“We’re also watching closely the ongoing geostrategic competition between the US and China, particularly with regards to how targeted trade economic policy restrictions unfold.” 

Ai Group’s Ms Dowling said such global uncertainty had huge implications on business strategies – staffing levels and investments, both the amount invested and the focus of investment. 

“Input costs and industrial relations are other big issues for industry and are also overwhelmingly negative,” she said. 

“Almost all businesses that mentioned these issues consider them a substantial concern for this year.” 

Business challenges 

Falling demand, inflationary pressures and tight labour markets were identified as the greatest barriers to growth in the year ahead. 

“Supply chain disruptions have dominated business concerns over the past few years, but they've fallen away,” Ms Dowling said. 

“We've seen a dramatic shift from supply-side constraints to demand-side within the space of a year.” 

Investment intentions for 2024 

Expectations for a slower 2024 have led industry to focus their investments on consolidation. 

“There's a sense of preparedness in these plans,” Ms Dowling said. 

“Industry leaders are looking to focus on the things they can control. That's their mitigation strategy for managing the things they can't. 

“Improving productivity is key to achieving this.”  

Process improvement is the most popular strategy, along with staff training to upskill and train existing workforces. 

Among technology investments, cyber-related ICT is the highest priority, reflecting the growing challenge of industrial cybersecurity.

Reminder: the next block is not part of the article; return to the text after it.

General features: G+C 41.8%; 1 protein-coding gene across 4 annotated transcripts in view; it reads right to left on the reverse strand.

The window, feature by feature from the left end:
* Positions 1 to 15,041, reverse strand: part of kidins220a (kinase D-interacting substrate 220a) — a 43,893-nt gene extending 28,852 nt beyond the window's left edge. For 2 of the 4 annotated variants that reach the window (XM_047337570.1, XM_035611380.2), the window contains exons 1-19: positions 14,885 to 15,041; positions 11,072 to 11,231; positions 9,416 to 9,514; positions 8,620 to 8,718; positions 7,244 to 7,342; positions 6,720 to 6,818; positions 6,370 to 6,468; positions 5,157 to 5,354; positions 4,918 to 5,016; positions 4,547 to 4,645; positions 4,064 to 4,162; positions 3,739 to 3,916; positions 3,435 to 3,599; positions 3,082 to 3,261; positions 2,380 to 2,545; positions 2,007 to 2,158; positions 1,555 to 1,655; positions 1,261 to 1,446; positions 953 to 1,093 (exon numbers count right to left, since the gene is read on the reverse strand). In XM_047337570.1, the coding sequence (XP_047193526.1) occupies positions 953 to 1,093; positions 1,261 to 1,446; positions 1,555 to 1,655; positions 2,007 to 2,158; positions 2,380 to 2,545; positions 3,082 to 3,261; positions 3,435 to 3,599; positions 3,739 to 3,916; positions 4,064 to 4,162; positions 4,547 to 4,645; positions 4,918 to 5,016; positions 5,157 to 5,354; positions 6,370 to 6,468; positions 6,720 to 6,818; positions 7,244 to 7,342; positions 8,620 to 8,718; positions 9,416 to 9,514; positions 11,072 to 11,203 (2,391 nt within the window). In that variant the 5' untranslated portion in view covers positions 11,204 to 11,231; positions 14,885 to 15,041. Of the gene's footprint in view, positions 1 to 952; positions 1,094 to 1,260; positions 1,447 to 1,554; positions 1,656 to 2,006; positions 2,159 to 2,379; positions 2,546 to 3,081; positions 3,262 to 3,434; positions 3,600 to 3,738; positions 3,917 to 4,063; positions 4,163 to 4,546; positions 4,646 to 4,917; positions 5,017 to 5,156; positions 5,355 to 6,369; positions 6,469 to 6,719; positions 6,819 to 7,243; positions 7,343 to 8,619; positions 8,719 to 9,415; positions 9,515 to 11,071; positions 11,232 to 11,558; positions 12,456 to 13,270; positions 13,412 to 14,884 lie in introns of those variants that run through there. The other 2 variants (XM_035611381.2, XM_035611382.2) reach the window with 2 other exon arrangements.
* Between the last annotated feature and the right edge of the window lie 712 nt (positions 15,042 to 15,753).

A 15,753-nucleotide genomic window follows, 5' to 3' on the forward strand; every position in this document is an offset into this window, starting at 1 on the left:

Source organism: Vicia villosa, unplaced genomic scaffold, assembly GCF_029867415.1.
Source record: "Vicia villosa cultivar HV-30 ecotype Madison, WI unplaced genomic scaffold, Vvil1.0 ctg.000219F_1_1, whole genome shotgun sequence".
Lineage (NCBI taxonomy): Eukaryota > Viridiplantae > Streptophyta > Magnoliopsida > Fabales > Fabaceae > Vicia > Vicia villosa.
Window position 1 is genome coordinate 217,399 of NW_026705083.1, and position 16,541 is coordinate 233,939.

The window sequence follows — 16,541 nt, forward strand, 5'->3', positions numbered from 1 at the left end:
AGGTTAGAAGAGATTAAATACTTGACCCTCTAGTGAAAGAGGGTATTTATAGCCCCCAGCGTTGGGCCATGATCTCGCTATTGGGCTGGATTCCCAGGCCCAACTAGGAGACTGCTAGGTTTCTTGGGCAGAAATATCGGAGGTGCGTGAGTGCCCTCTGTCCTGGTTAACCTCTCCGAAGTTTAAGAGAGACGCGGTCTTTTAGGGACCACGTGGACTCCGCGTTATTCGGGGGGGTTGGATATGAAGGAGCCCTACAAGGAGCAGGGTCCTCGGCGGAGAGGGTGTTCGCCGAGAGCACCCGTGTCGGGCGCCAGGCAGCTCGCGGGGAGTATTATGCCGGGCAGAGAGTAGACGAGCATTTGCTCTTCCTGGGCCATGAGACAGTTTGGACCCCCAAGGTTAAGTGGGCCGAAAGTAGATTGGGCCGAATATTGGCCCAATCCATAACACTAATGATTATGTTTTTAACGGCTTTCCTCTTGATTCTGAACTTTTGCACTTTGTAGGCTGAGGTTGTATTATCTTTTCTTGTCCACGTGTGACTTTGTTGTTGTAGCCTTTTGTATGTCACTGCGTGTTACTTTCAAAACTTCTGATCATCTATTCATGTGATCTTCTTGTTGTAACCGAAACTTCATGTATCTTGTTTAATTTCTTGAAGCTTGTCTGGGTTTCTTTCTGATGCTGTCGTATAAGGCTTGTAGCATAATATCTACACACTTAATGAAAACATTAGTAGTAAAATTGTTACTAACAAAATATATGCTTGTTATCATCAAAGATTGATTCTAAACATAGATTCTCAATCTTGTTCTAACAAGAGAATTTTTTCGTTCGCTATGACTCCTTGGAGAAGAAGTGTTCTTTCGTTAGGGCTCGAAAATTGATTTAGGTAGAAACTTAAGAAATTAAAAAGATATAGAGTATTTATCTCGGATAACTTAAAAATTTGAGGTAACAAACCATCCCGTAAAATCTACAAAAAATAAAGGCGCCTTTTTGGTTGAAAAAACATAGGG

Growth strategies for 2024 

When it comes to growing a business in a challenging environment, the top two priorities leaders identified were: 

  • focusing on developing new products and  
  • improving sales of current products. 

A larger proportion of businesses will focus on developing new Australian markets than those who prioritise international markets. 

Increasing employment is a growth strategy for a much smaller group of businesses. 

Diversifying or changing supplies is also well down the list.  

“This is, again, an illustration of how the supply story has changed,” Ms Dowling said.  

“There have been improvements to supplies, but disruptions or shortages have become 'business as usual' in the operational sense for the past few years.” 

Workforce strategies for the year ahead 

Nearly 90 per cent of businesses expect to face staff shortages this year, owing to an ongoing imbalance between labour demand and supply, largely stemming from the impact Covid had on population and the workforce. 

Retraining or upskilling existing employees is the top strategy for managing this. 

Improving efficiency by changing operational processes and increasing wages and benefits will also be deployed. 

“There is a jobs vacancy crisis in Australia at the moment,” Jeff Wilson, Ai Group’s Director of Research & Economics, said at the webinar.